. Not enough or lack of coordination of information ; services, programs,

Cultural activities etc.

Opportunities . Take advantage of increasing number of seniors as an increasing base of

Potential volunteers for community groups and activities

. Use seniors expertise in consulting field.

Threats . Incidence of poverty among older seniors and particularly women

. Lack of access to healthcare

. Lack of long term focus/vision in the community

. What do we know about future of this demographic group

. Increased sense of loneliness among seniors as support networks weaken

Among families, friends, neighbourhoods.

  1. Housing

    Strengths . Land available for housing development

    . Own houses.

Weaknesses . Government still unwilling to give Kibra land back to Nubian community

. Lack of capital for affordable housing projects once title deed is obtained

. Lack of identification of partner from private sector to participate in housing project.

Opportunities . Form task force to develop strategy ready for implementation

. Build partnership with non-profit organisations to address issues concerning low

Cost households.

Threats . Slow approval process by the government of the Kibra land title is abarrier

. Unwillingness to give the land to the community.

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Nubian IDPs in Kenya

English: Nairobi (Kenya) Skyline from the city...
English: Nairobi (Kenya) Skyline from the city center, 2005 (Photo credit: Wikipedia)
English: Slum Kibera in Nairobi, Kenya.
English: Slum Kibera in Nairobi, Kenya. (Photo credit: Wikipedia)

This blog is about the Nubians Internally Displaced Persons in Kibra, on the outskirt of Nairobi, Kenya.

Definition of IDP

Persons or group of persons who have been forced or obliged to flee or to leave their homes or places of habitual residence, in particular as a result of, or in order to avoid the effect of armed conflict, situation of generalized violence.

Nubians occupied Kibra, a 4000 acre piece of land on the outskirt of Nairobi – the capitol city of Kenya since mid 19th century. Nairobi was not the capitol city at the time. The land was given as a gift to the Sudanese soldiers who were brought to Kenya by the then British colonial government.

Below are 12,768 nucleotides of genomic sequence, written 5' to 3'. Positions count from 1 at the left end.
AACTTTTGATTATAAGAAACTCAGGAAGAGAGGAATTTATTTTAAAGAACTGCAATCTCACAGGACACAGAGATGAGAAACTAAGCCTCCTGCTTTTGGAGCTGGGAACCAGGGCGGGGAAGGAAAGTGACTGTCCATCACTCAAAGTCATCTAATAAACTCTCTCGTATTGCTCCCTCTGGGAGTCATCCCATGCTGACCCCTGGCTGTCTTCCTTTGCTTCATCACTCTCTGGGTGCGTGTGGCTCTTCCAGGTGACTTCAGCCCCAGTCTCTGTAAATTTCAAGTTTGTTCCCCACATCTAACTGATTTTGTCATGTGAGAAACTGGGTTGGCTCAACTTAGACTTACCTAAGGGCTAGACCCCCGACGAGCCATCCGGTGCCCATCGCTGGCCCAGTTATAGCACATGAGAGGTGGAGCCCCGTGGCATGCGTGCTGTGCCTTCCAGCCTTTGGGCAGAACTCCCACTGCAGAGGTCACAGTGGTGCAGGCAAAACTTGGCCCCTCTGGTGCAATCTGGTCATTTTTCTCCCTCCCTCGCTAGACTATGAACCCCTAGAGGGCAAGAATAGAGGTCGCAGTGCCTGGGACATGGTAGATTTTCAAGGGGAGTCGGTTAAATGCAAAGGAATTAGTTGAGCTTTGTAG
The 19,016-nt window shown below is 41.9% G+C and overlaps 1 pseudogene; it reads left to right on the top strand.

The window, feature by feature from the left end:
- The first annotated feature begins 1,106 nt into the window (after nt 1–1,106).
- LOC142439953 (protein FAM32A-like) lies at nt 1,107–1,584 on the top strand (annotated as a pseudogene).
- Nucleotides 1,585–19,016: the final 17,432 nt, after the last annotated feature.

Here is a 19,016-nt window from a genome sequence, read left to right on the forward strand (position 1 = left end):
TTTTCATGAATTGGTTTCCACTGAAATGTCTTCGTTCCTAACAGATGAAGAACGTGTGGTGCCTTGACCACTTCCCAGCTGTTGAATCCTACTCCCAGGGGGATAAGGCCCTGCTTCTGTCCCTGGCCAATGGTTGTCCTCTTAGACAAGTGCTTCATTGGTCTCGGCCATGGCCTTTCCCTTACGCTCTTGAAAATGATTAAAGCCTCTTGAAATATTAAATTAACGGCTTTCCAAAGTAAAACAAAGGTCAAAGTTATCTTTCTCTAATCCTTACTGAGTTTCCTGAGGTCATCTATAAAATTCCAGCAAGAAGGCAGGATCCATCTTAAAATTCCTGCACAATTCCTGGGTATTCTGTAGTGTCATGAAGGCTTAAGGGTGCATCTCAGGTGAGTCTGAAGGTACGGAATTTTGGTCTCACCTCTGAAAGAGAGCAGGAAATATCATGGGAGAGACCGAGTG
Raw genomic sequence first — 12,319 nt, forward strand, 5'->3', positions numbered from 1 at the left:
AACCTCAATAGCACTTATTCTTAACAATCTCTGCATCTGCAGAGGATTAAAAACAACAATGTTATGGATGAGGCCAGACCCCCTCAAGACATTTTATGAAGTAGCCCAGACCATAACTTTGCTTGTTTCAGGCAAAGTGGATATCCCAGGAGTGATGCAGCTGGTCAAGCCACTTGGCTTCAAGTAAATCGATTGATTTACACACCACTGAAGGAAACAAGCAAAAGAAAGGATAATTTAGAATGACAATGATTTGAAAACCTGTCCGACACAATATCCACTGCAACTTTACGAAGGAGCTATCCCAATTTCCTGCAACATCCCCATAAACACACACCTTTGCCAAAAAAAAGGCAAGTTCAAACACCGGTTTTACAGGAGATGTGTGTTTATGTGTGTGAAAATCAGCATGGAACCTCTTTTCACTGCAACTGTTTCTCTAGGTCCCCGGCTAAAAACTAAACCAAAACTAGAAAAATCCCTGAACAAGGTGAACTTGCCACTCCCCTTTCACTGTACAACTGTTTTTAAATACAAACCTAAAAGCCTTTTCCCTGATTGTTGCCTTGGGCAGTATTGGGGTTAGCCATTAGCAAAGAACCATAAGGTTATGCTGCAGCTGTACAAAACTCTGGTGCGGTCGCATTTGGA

However, lack of security of tenure for the Kibra land has been used to push them away from their surveyed plots to give way to ‘ sputtering ‘ housing upgrading projects that have hardly benefited the Nubian community, as majority of them became landless and homeless.

These demolitions and evictions took place between 1968 and 2001, to give way to the following development projects:

. Jamhuri estate in 1968

. Otiende estate        1968 – 1979

. Salama and Fort Jesus     1963 – 1969

. Olympic estate  1968

. Ayany  estate  1977 – 1980

Persons displaced by development projects have special needs precisely because of their displacement. They may require special protection in cases where they are forcibly displaced without resettlement, compensation or respect for human rights. This is true whether they are in camps or merged into urban slums. This is true in the case of the displaced Nubians in Kibra.

Writing this article was never meant for making money. However,  the donation will help me cover my blogging expenses in the long journey I intend to make advocating for the reforms of the marginalized minority, and engaging in community matters.

Donation can be made via PayPal using the button below.   

 

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Nubians Kibra Life – Past and Present